After listening to my film a few times, do realize that I made a fatal error in judgment – I clipped out the words “old world” from the original script where I said “some unusual old world traditions,” and added “Hungarian” because some of my colleges were confused about how my family could be Hungarian, but from Transylvania, which is in Romania.

I was actually tempted to upload the uncut audio, embarrassing as it might be, just so people stop thinking I hate Hungarians, hate my culture, and that I am a “terrorist.” But as I was trying to dig through the clutter of my old crappy-crap-crap computer that my original animation files are on, I came to a startling revelation – I am wasting my time. You can’t make everyone happy.

People are going to think what they want to think, regardless of the innocent intent. People will post “You suck” and “FU” all over blogs, videos, hell, even public restroom stalls, simply because they want to vent some of their anger. It’s like being able to anonymously crap on someone’s front lawn – they get relief with the guaranteed that no one will chase them for having made a mess.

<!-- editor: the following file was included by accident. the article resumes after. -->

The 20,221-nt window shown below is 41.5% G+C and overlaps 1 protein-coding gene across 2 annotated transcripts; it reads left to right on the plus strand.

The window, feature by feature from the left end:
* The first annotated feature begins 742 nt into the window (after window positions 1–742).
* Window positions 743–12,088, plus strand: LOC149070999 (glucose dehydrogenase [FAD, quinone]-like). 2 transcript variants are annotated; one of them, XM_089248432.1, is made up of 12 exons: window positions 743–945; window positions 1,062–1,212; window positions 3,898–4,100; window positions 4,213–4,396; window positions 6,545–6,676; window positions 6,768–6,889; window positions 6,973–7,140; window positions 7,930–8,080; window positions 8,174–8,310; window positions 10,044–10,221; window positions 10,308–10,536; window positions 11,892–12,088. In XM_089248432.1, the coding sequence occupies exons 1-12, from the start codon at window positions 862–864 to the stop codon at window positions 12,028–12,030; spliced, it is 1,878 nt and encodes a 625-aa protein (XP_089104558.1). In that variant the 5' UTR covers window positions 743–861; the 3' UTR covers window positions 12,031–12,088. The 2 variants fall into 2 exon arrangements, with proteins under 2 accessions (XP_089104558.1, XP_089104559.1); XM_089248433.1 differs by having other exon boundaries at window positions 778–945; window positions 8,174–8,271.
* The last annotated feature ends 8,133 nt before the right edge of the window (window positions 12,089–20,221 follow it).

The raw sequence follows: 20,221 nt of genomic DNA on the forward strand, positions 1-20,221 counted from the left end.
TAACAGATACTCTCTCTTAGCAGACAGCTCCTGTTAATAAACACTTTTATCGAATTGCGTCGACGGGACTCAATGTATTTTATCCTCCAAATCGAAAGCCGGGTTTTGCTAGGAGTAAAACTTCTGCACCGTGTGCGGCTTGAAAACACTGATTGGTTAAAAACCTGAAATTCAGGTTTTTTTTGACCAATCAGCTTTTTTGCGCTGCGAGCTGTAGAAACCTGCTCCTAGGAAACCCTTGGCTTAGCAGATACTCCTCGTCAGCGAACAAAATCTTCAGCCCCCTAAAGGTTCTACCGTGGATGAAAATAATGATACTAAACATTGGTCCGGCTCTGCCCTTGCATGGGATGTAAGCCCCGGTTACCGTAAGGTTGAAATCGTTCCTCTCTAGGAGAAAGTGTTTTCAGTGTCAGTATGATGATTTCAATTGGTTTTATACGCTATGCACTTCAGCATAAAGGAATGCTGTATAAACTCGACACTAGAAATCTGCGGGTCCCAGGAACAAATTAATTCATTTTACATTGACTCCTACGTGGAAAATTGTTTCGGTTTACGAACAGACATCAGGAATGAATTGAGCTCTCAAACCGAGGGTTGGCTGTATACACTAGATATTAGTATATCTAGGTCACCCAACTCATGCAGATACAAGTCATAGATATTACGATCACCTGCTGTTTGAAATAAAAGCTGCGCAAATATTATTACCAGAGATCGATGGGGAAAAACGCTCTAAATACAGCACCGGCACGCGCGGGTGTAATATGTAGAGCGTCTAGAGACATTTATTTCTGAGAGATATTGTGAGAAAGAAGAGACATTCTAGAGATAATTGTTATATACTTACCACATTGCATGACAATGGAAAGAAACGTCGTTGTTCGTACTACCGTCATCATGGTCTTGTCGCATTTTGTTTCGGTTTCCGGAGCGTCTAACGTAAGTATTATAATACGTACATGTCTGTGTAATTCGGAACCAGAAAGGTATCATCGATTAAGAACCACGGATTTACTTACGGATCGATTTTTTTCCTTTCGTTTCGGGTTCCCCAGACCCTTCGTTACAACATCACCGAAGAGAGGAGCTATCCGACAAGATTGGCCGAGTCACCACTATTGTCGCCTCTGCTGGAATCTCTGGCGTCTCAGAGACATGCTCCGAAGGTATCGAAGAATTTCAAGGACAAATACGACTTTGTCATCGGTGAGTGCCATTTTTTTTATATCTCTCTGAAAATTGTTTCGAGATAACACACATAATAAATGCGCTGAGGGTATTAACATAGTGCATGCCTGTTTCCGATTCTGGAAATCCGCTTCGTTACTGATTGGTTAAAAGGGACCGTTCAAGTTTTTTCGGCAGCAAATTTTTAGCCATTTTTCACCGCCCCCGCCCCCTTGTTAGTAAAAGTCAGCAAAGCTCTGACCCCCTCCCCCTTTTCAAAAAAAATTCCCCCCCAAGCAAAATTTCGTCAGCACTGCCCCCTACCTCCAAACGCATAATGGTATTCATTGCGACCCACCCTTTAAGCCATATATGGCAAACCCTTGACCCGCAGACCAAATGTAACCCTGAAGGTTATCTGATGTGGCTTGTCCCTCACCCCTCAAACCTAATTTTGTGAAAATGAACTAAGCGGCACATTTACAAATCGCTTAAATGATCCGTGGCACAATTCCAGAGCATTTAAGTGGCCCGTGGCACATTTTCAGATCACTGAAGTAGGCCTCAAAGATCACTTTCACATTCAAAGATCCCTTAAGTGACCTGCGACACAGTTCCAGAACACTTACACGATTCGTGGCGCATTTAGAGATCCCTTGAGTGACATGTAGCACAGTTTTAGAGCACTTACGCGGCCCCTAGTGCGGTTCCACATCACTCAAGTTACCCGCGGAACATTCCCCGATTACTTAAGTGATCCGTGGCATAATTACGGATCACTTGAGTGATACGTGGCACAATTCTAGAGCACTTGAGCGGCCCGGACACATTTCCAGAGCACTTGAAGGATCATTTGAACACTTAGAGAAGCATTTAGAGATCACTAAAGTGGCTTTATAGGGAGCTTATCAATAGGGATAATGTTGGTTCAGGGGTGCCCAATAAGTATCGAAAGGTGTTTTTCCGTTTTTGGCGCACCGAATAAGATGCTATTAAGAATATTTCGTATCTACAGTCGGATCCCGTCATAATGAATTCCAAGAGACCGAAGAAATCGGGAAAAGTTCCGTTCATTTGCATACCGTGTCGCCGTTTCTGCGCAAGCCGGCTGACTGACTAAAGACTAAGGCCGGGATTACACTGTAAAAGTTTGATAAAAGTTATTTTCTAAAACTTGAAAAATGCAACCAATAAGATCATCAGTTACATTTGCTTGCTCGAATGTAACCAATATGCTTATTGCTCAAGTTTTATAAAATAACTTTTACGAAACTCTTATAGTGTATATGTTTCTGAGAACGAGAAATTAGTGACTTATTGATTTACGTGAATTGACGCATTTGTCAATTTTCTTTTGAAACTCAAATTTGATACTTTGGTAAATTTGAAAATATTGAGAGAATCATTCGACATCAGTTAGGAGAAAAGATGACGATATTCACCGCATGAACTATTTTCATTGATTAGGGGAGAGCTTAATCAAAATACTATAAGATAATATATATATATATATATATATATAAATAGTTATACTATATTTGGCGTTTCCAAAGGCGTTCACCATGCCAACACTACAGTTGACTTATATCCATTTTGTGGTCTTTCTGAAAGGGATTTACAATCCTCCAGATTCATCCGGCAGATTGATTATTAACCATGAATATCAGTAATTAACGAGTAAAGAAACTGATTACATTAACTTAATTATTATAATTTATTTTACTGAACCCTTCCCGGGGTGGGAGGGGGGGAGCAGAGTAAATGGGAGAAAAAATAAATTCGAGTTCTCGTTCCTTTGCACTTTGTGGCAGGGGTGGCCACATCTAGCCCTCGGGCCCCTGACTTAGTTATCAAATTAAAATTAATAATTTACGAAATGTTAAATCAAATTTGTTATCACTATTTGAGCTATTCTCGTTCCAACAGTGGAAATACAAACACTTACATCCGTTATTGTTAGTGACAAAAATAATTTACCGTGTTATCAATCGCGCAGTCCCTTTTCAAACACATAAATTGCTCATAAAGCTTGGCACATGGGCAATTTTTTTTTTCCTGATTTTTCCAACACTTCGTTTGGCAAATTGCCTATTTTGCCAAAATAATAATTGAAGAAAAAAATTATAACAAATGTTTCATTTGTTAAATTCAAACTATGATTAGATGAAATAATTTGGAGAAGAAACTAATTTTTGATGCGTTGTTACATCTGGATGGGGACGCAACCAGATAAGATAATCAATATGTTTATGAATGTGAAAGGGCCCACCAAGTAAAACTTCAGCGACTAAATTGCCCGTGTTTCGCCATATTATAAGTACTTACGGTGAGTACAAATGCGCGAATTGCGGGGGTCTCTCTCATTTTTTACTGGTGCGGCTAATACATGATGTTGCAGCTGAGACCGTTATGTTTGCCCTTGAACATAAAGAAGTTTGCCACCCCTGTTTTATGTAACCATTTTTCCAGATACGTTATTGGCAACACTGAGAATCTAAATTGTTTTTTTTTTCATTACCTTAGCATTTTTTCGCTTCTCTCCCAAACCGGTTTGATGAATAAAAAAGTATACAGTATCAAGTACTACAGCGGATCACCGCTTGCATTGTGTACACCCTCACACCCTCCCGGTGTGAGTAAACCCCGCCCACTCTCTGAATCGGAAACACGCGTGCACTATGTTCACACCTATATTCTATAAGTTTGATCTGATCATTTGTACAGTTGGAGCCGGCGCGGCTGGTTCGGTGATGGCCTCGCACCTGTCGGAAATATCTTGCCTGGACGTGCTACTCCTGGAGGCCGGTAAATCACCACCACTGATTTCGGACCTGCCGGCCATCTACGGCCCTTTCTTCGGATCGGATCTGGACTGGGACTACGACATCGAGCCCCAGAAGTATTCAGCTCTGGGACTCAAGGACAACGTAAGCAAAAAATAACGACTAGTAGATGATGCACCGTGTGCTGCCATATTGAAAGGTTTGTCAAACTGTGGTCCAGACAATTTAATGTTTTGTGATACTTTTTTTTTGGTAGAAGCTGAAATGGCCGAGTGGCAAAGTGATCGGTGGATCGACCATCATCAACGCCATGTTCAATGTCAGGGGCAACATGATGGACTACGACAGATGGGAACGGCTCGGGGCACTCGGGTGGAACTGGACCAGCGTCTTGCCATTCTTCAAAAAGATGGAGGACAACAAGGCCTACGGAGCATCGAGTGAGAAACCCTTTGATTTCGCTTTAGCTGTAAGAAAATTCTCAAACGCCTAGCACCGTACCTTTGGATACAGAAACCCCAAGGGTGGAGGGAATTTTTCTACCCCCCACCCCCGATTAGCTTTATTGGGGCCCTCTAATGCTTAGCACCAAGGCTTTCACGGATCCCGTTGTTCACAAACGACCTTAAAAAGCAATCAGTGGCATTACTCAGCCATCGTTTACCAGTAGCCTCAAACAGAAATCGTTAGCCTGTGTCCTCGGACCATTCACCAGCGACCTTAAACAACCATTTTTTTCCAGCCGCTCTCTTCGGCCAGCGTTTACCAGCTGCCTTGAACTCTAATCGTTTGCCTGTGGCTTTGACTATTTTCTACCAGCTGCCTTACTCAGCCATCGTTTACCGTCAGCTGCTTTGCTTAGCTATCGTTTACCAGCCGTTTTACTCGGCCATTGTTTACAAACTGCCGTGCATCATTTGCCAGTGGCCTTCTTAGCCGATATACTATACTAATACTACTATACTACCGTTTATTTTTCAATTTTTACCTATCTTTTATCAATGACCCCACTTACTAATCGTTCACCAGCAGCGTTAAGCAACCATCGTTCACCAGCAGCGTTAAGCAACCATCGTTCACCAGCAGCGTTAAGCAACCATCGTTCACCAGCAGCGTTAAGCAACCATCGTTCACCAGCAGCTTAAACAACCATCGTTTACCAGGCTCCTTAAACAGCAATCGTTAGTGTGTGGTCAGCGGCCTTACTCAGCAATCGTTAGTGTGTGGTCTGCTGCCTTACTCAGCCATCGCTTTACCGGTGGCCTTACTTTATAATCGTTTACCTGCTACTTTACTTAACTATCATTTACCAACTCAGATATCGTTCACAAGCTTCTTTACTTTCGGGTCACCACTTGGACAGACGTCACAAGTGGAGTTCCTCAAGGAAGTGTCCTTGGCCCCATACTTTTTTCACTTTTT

Mostly, I think people forget that there is a real person on the other side of that comment, and criticism that isn’t constructive is simply destructive. It’s hard enough to expose my most embarrassing moments to the entire world, so it’s a bit disheartening when people tell you that your life was not lived correctly.

I’ve always felt that in order have a fulfilling life, you must have the ability to laugh at yourself. As strange as my childhood was, I wouldn’t change a darned thing about it, because I am who I am because of the way I was raised. I am Hungarian-American, and proud of it.

Or as my mom would say, “Oh, Stephie, you are such an overly-sensitive American. Vhat is vit you people, you over-analyze everyting.”

“Yeah, yeah, yeah, I know, mom. Pass the goulash, would yah? It’s really tasty.”